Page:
Like his friend and mentor, Shostakovich, Weinberg was a composer and pianist, whose career progressively emphasized the former rôle at the expense of the latter. From the age of twelve, after an initial period of self-tuition and some experience in his father’s band of theatre musicians, he began taking piano lessons from one Mrs Matulewicz (first name unknown), who ran a music school in Warsaw and who soon realised that his talent would be best nurtured at the Warsaw Conservatory. There he came under the supervision of Józef Turczynski (1884–1953), a pianist and pedagogue of considerable repute.
From the age of fifteen Weinberg had to help support the family income by performing at weddings and in bars and restaurants. At the same time he mastered repertoire as advanced as the Liszt Sonata in B minor and also found time to appear in concert, winning positive reviews for his part in the premières of Andzrej Panufnik’s Piano Trio and the Piano Concerto by Zbigniew Turski. Turczynski reportedly considered Weinberg one of his two best students, the other being the celebrated Witold Malcuzynski.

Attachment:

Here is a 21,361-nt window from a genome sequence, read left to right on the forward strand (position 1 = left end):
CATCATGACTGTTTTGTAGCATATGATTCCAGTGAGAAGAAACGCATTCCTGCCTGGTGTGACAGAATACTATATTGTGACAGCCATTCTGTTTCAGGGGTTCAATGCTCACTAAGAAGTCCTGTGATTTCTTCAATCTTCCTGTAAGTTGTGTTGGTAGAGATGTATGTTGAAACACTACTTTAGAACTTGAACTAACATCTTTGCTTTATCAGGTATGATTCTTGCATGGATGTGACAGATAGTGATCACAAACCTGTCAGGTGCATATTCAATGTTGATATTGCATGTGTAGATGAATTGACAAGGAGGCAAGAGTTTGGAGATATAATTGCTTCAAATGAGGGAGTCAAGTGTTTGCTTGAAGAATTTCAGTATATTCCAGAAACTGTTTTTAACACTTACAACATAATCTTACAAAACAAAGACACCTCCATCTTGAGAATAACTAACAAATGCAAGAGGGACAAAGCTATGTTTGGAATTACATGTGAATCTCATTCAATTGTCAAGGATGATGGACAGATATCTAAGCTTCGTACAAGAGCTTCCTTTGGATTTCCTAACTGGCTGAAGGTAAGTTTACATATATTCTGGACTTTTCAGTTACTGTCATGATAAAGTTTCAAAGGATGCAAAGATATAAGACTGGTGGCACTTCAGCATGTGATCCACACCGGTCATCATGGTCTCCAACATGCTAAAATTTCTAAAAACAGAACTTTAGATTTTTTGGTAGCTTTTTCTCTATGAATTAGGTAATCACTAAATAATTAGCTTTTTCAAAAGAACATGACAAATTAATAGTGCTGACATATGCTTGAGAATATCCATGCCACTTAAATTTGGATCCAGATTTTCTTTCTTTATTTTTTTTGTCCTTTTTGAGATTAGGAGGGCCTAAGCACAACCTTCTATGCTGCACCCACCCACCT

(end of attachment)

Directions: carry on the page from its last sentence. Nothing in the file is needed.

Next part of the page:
When the famous piano virtuoso Josef Hofmann (1876–1957) appeared in Warsaw on tour, Turczynski presented Weinberg to him. Hofmann was so enthusiastic that he invited Weinberg to continue his studies at the Curtis Institute of Music in Philadelphia, of which Hofmann was director. That prospect was shattered by the Nazi invasion of Poland in September 1939. Weinberg fled east to Minsk in Belorussia, leaving behind his parents and sister, all of whom later perished in the camps. It was in Minsk that he began formal composition training, under the Rimsky-Korsakov pupil Vasily Zolotaryov, and the focus of his career began to shift. Following another move—to Tashkent in 1941, escaping from another Nazi invasion—he finally settled in Moscow from October 1943. His less than robust health limited the possibilities of solo performance (tuberculosis of the spine had left him with a slight stoop). Nevertheless he continued to perform occasionally in chamber ensembles and for auditions of various works at the Soviet Composers’ Union. His own recordings, notably of his Piano Quintet with the Borodin Quartet, of Shostakovich’s Tenth Symphony in duet with the composer, and of the première of Shostakovich’s cycle of Blok Romances, where he stood in for the indisposed Sviatoslav Richter, testify to his continuing fluency.